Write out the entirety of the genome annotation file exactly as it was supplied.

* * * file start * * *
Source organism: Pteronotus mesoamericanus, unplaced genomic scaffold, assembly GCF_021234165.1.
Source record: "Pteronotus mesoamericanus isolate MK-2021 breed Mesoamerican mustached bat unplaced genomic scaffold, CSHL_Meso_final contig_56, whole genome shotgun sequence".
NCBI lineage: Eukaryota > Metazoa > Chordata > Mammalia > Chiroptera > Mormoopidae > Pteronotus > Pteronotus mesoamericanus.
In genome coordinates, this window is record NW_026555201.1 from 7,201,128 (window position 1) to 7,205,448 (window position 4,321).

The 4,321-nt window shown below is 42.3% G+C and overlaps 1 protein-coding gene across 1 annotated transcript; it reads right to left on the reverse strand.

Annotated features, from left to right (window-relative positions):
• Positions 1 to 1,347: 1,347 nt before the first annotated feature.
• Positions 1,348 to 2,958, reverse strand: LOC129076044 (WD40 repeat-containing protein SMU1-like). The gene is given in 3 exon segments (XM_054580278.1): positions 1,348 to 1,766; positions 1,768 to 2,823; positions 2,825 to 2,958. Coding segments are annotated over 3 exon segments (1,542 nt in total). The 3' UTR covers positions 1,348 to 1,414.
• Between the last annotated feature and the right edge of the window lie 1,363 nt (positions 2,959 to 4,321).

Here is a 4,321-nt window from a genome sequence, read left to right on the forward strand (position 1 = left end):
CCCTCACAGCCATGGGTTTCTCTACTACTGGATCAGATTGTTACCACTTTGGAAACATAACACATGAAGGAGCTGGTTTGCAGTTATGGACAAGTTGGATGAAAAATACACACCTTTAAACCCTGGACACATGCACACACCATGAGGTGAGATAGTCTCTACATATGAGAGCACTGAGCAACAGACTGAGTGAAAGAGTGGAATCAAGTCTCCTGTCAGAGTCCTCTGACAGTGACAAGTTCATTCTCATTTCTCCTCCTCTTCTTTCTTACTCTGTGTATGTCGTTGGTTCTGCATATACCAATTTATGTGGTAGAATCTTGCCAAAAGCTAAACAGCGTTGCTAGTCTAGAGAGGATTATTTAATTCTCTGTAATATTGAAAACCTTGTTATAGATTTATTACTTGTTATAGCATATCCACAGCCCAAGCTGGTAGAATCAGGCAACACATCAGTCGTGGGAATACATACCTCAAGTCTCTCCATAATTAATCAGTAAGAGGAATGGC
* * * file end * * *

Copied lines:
Source organism: Pteronotus mesoamericanus, unplaced genomic scaffold, assembly GCF_021234165.1.
Source record: "Pteronotus mesoamericanus isolate MK-2021 breed Mesoamerican mustached bat unplaced genomic scaffold, CSHL_Meso_final contig_56, whole genome shotgun sequence".
NCBI lineage: Eukaryota > Metazoa > Chordata > Mammalia > Chiroptera > Mormoopidae > Pteronotus > Pteronotus mesoamericanus.
In genome coordinates, this window is record NW_026555201.1 from 7,201,128 (window position 1) to 7,205,448 (window position 4,321).

The 4,321-nt window shown below is 42.3% G+C and overlaps 1 protein-coding gene across 1 annotated transcript; it reads right to left on the reverse strand.

Annotated features, from left to right (window-relative positions):
• Positions 1 to 1,347: 1,347 nt before the first annotated feature.
• Positions 1,348 to 2,958, reverse strand: LOC129076044 (WD40 repeat-containing protein SMU1-like). The gene is given in 3 exon segments (XM_054580278.1): positions 1,348 to 1,766; positions 1,768 to 2,823; positions 2,825 to 2,958. Coding segments are annotated over 3 exon segments (1,542 nt in total). The 3' UTR covers positions 1,348 to 1,414.
• Between the last annotated feature and the right edge of the window lie 1,363 nt (positions 2,959 to 4,321).

Here is a 4,321-nt window from a genome sequence, read left to right on the forward strand (position 1 = left end):
CCCTCACAGCCATGGGTTTCTCTACTACTGGATCAGATTGTTACCACTTTGGAAACATAACACATGAAGGAGCTGGTTTGCAGTTATGGACAAGTTGGATGAAAAATACACACCTTTAAACCCTGGACACATGCACACACCATGAGGTGAGATAGTCTCTACATATGAGAGCACTGAGCAACAGACTGAGTGAAAGAGTGGAATCAAGTCTCCTGTCAGAGTCCTCTGACAGTGACAAGTTCATTCTCATTTCTCCTCCTCTTCTTTCTTACTCTGTGTATGTCGTTGGTTCTGCATATACCAATTTATGTGGTAGAATCTTGCCAAAAGCTAAACAGCGTTGCTAGTCTAGAGAGGATTATTTAATTCTCTGTAATATTGAAAACCTTGTTATAGATTTATTACTTGTTATAGCATATCCACAGCCCAAGCTGGTAGAATCAGGCAACACATCAGTCGTGGGAATACATACCTCAAGTCTCTCCATAATTAATCAGTAAGAGGAATGGC